Reparations? Say, What?
Why isn't that fact ever included in slavery reparations?
I notice that many black Americans are highly religious, to the point of superstition. (I know I'm going to piss people off saying this, but I have worked alongside a lot of African-American women and I know what I'm talking about. Everything is about God to them.) I also notice that Peter Popoff is back.
Why does the Black Entertainment Television (BET) network host this charlatan? Look at his audience today, twenty years after being exposed as a fraud. Most of them seem to be black. What motivates them to follow a modern-day Massa? Isn't this the "slave mind" all over again?
Shame on Black Entertainment Television. Shame on Peter Popoff. And shame on all the people who prefer to have a tizzy about atheists rather than speaking out against real problems, like those who would fleece the gullible of their money. "I'm not a fundamentalist, but..." Well, I'm not a fundamentalist at all, and I stand for the true liberation of all people, not their continued enslavement to superstition. That means that all Americans, black and white, rich and poor, must finally adopt critical thinking and personal responsibility, and quit blaming con-artists like Popoff for "brainwashing" them. Yes, shame on Peter Popoff, but "Fool me twice...shame on me."
UPDATED: I recently reread this article, "The Homecoming: Paranoia and Plague in Black America," which has haunted me since I first read it, in 1995. HIV denialists assail the article and its author, Hanna Rosin, as “racist” - which is an outrage, since it is the denialists who are perpetrating a racist crime on black America and in Africa with their HIV-doesn’t-cause-AIDS/AIDS-is-a-white-conspiracy balderdash.
Each time Otis tells the truth [that he has AIDS], he becomes a pariah. He says his wife left him when people found out he was positive and started calling her a "diseased bitch " His 14-year-old niece, visiting from Georgia with her son, "freaked when she found out, started sereaming, 'He's been using the same bathroom, he touched my baby.'" When he confided in his minister, the man poinied at him the next day in church and preached about the sins of bad living. Otis won't go to an AIDS clinic, even for a prescription: "Nope. No way in hell. That's, you know ... a homo place, and your mama or your cousin or anybody could see you go in and then you're branded for life." ...
"One thing about corporate medicine is they find a way to make money off you until you're in your grave," he [Ron Simmons, who runs an "alternative" AIDS clinic] jeers, holding up a copy of his bible: Poison by Prescription: The AZT Story. "Black folks have what I call a healthy paranoia. After all, they did it once, so they can do it again." "They" is the U.S. government—specifically, the Public Health Service...
Black clergy, the community natural leaders, only feed the paranoia. When a clean-needles program was first proposed in New York City in 1989, Calvin O. Butts of the Abyssinian Baptist Church decreed he was "not in favor of cooperating with the devil," meaning those who might perpetuate addiction. Leading the national charge was Reverend Graylan Ellis-Hagler, who now presides over the Plymouth Congregational Church in Washington. "First, the white establishment pushes drugs into the community," he told the Atlantic in 1993. 'They cripple the community politically and economically with drugs. They send the males to jail. Then someone hands out needles to maintain the dependency."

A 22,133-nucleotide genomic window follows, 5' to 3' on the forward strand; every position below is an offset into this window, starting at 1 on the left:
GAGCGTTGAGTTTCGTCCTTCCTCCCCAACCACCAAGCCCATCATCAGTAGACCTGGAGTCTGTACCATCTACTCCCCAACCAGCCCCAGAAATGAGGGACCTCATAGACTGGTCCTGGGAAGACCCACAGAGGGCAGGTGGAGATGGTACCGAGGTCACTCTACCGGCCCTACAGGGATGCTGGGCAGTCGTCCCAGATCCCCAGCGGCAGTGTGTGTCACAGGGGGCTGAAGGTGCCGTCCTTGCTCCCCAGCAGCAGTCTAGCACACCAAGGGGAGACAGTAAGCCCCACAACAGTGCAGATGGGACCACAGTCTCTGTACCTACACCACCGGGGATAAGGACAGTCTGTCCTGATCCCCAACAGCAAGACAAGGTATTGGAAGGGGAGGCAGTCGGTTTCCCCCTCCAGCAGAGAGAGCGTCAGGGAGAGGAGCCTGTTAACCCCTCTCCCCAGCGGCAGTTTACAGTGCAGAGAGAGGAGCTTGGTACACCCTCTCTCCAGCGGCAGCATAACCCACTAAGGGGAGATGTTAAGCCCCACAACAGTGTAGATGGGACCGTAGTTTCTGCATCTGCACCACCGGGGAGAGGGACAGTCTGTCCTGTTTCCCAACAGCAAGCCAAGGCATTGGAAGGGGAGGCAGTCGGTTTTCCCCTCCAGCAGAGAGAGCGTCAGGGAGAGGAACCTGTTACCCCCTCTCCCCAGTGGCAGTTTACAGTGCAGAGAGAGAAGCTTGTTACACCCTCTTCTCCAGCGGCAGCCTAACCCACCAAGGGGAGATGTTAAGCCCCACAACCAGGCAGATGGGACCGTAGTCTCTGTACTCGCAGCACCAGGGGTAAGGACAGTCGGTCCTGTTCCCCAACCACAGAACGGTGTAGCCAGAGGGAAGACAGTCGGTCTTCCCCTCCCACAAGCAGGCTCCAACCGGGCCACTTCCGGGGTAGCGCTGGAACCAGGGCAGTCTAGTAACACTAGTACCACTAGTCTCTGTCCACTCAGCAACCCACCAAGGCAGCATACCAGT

Religious opposition killed needle-exchange programs in every city except New York, which squeezed through a trial program in 1991. The result is the only unqualified success story in the prevention war. In a city where half of intravenous drug users test positive, the program cut infection rates by 50 to 75 percent, according to a study of its 2,500 participants. Now, Ellis-Hagler is willing to relent, he says, "because there aren't strong enough feelings from the community to create a hysteria,"although he still finds the program "a pitiful last resort, and racist." It may be too late. By now, momentum has died down. Washington, for example, has only enough money for a tiny pilot program inconveniently located in a downtown federal building. The vacuum has been filled by a kind of generic sermonizing, drained of any urgency.
Ten years ago, ministers routinely refused to preside over funerals of people who died of AIDS, and funeral homes refused to bury them. That kind of disgtist has mostly been replaced by evasive homilies, expressed by a scattered few, such as Washington's Reverend Pervis "Fireball" McKenney, who takes pride in insisting, "I preach against all sin and that's one of them. I'm with the Bible on sin, and all sin is against God, period, whether it be homosexuals or whatever." In milder forms, ministers presiding over funerals will say "this person was a sinner, but he renounced that world at the end of his life," or they won't mention how the person died.
--Hanna Rosin, "The Homecoming: Paranoia and Plague in black America," (The New Republic, June 5, 1995, pp. 21-31).
What about the sin of omission?